Kentucky Sports Radio

University of Kentucky Basketball, Football, and Recruiting news brought to you in the most ridiculous manner possible.

The Object Of Nightmares Has Come: It Arrives

Around the summer of 1988 or 1989, my best friend had a large book collection. A couple of the books were by Glen Cook and the exploits of the Black Company, a very Tolkienesque novel with magic, violence, and tragedy. They were wonderful books to have for a 14 year old boy, novels of dreams and fantasy. He also gave me a few books by Stephen King, of which I had never read. A few of the first ones I read are the classics: Salem’s Lot, The Shining, The Stand, etc. However, as much as these novels had some terror in them, nothing could have prepared me for the nightmares that came when I finally tackled It. To say the novel is a bit long is being generous. A whopping 1,138 pages of black text on fading white/yellow paper, which was easy to read with a flashlight under a blanket.


When 1990 rolled around I had mostly forgotten how scary the novel is. I never had any phobia when it came to clowns, so Pennywise visually in my head didn’t frighten me. The psychological terror came from the unknown terror of being a kid in the woods without any help from adults. Then the It miniseries came out on TV and all of the nightmares returned. If you’ve seen It or remember It, the miniseries starred several known actors of the day. John Ritter, Annette O’Toole, Harry Anderson, Tim Reid, Richard Thomas, Dennis Christopher, and Richard Masur played the grown up adults of the novel that had fought It 27 years before and defeated It temporarily. What I remember the most was the awesome performance of Tim Curry as Pennywise the dancing clown. Was I scared when I watched as a 16 year old? Absolutely. Did It hold up over time? Not so much. Watching It again this week was quite a letdown in fact. I’m not any less fascinated by the terror, but I realized you just can’t make something terrifying when its on network television.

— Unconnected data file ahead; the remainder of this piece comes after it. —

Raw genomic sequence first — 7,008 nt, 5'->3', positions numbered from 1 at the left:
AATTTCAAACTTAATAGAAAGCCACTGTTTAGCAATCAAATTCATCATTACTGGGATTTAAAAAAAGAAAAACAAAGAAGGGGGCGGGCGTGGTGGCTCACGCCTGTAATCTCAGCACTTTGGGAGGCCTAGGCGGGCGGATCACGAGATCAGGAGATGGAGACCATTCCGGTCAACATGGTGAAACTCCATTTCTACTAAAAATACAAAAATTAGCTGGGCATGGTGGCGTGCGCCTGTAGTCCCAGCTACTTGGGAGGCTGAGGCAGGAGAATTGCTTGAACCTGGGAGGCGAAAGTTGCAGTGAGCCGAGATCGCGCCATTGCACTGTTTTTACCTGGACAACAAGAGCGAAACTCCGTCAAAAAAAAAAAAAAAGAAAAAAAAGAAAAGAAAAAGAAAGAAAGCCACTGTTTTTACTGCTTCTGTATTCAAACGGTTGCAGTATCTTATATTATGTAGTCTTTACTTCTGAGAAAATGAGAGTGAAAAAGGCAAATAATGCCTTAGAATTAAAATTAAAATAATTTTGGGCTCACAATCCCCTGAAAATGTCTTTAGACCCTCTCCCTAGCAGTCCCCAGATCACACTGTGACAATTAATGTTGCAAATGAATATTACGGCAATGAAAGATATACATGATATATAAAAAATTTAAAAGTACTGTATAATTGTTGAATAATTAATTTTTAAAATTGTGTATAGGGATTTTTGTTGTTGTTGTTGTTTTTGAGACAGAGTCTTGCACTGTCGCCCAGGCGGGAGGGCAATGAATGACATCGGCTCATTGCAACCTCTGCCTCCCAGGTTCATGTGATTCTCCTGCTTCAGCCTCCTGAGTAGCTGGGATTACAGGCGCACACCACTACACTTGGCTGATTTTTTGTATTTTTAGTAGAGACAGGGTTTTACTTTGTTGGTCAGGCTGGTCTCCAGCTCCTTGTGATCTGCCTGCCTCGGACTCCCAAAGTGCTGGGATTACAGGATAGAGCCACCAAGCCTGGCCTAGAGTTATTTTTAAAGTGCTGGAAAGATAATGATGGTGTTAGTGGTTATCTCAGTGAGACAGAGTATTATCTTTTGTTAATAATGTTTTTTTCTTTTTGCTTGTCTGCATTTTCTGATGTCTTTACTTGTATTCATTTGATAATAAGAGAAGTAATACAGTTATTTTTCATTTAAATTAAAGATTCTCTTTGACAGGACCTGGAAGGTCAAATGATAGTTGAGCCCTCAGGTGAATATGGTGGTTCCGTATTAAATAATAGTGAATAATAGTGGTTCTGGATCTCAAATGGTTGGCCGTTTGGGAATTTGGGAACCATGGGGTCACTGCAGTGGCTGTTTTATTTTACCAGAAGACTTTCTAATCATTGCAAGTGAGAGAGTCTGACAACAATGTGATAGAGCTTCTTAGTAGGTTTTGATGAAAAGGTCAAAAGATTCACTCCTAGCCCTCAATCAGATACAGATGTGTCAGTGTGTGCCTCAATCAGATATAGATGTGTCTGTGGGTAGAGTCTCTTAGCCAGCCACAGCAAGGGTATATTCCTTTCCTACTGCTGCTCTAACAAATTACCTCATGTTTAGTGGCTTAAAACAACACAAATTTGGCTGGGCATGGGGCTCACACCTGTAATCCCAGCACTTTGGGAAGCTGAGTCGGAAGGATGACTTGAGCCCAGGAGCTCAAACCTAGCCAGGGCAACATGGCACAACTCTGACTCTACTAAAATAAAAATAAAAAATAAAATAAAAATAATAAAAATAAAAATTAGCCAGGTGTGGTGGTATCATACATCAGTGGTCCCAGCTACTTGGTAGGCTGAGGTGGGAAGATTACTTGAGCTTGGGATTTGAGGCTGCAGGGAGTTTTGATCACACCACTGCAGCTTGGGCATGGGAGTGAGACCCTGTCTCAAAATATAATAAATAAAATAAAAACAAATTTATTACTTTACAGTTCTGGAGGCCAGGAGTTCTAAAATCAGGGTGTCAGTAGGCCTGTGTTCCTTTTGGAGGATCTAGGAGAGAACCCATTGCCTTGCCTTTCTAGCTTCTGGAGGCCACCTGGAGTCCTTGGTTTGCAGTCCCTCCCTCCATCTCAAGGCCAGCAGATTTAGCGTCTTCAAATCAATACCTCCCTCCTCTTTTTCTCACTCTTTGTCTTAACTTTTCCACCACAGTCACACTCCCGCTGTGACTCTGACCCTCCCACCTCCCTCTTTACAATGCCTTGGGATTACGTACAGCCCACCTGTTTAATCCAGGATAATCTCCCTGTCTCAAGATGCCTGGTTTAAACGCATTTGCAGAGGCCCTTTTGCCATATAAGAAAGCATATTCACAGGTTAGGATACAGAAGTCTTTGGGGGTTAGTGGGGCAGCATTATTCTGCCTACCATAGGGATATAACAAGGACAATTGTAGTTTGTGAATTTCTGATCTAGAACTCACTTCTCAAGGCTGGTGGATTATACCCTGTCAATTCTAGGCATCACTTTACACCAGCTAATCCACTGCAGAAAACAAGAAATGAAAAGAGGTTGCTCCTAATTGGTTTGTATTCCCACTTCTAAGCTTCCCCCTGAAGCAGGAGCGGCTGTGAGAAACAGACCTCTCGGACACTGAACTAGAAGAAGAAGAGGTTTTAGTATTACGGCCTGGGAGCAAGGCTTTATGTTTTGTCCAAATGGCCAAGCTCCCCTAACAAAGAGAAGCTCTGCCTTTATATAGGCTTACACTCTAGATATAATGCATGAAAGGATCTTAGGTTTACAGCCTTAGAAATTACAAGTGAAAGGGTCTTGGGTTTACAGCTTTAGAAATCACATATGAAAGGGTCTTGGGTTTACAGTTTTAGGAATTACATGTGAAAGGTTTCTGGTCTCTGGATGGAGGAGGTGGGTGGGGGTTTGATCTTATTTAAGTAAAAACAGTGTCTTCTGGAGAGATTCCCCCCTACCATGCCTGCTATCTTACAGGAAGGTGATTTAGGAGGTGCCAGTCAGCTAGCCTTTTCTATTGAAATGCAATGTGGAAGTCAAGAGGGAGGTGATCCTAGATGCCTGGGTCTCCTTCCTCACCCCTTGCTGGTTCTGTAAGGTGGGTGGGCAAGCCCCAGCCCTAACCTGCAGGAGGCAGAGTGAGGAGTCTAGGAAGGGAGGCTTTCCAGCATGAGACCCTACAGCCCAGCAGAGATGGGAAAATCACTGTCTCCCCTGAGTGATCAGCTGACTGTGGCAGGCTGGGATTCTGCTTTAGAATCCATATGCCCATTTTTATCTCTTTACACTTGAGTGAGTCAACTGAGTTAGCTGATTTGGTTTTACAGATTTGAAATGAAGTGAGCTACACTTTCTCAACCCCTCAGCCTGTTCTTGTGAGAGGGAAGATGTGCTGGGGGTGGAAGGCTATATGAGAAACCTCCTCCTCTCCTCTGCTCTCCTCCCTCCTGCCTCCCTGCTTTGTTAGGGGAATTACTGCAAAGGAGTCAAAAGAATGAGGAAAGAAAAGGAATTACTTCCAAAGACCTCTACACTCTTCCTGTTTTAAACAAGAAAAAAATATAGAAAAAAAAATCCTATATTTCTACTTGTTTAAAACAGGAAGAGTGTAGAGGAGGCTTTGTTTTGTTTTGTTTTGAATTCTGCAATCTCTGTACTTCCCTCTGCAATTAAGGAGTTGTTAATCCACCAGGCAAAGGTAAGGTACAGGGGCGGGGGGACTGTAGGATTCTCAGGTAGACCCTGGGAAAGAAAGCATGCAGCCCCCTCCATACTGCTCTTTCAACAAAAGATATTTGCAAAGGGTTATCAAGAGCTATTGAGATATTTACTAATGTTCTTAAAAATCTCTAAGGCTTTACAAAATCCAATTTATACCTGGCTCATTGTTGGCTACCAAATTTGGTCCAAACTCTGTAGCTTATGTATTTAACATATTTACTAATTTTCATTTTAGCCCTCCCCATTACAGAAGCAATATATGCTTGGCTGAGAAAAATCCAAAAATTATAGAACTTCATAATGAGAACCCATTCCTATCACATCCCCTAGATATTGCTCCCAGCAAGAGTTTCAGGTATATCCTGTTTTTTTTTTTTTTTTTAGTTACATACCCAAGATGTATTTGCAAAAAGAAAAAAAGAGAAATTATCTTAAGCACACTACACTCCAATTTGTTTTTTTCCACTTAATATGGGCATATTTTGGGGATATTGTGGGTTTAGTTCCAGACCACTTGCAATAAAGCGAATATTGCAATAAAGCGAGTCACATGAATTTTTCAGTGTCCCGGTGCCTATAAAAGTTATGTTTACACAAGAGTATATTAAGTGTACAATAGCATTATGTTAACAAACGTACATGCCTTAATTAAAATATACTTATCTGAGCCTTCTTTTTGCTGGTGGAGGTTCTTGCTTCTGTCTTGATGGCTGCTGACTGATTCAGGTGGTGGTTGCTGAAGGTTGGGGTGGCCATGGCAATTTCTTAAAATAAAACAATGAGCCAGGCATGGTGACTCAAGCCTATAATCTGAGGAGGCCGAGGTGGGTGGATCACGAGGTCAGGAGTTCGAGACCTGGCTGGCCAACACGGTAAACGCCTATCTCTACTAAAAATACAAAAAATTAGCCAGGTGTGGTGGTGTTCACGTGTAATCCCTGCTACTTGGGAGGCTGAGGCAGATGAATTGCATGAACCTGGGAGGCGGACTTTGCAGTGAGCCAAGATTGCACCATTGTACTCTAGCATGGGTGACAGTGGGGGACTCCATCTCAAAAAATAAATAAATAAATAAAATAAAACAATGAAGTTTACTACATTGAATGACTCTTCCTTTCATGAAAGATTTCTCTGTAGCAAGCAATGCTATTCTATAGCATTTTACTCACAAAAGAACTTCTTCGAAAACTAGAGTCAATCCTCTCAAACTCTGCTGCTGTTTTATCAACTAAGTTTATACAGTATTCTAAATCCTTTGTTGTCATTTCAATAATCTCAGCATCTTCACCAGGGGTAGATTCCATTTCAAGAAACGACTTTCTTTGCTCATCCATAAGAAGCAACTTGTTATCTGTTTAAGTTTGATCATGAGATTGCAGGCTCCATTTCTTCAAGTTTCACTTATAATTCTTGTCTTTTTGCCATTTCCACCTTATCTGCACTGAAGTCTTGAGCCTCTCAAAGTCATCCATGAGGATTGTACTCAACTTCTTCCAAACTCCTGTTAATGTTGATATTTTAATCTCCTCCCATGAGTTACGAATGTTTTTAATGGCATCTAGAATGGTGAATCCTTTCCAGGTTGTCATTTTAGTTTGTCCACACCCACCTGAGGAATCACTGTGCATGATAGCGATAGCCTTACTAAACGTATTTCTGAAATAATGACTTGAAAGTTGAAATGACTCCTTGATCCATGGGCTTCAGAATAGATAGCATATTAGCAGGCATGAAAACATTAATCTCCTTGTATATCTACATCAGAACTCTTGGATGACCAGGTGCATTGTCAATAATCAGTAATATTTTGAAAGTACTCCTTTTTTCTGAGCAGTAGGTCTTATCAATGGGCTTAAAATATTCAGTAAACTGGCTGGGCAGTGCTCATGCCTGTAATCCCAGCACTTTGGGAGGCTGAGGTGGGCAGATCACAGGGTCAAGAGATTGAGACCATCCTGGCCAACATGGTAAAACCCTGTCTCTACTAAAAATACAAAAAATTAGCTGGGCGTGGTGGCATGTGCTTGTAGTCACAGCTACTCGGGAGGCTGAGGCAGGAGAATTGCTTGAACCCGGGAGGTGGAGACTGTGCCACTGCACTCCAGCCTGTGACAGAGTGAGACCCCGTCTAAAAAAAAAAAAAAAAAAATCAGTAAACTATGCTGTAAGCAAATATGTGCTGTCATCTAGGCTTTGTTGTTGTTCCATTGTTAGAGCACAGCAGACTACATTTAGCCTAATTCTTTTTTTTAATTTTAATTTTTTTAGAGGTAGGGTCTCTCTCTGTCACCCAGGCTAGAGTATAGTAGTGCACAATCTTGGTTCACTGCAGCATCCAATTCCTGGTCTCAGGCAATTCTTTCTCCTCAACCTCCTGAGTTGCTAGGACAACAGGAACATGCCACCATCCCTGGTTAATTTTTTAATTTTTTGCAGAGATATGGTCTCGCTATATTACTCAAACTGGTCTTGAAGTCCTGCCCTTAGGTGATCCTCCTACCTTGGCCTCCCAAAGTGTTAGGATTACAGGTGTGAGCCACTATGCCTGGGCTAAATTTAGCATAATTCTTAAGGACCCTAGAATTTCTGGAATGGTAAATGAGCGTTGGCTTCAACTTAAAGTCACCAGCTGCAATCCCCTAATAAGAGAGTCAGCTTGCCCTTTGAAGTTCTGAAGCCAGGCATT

Now we get to the meat of this article because It has returned. Director Andy Muschietti has brought Pennywise to the big screen. Actor Bill Skarsgard has put on the clown makeup to enter our nightmares once again. With the novel being so long, containing so much visual and stimulating information, Muschietti has wisely split the film into 2 parts. The second film has been green-lit already with the Mama director returning. The first film, which debuts on Friday, September 8th, will be following the group of kids known as the Loser’s Club. The time frames in the novel are 1957-1958 and jumping ahead to 1984-1985. Pennywise returns every 27 years to feed off the town of Derry, Maine. The new film has changed the years with the kids era being the mid-80’s and the next cycle in current times. With the success of the Netflix series Stranger Things as a guideline, Muschietti appears to have successfully captured the look of this time period as well. Will It work? If early reviews are to be believed It looks like a success. A new era for Pennywise to feed on our nightmares and face off against the Loser’s Club. A new film to terrify audiences on a large scale.

Will It live up to the hype? I’ll offer up this. I visited both the novel and the miniseries in the last few weeks in preparation for the film’s release. What I found has me both excited and frightened. The TV It has not aged well, especially when the adults era is on screen. Also, there is only so much you can do on network TV. The novel however confirmed my fears. It is terrifying. It will give you the willies. It will make your skin crawl. It will promise you your wildest dreams. It wants to give you a balloon. It wants to make you float. It needs to feed. It has come for Derry and all that dare watch. It.

Article written by Brad Morris

If you see me running, the zombies are coming.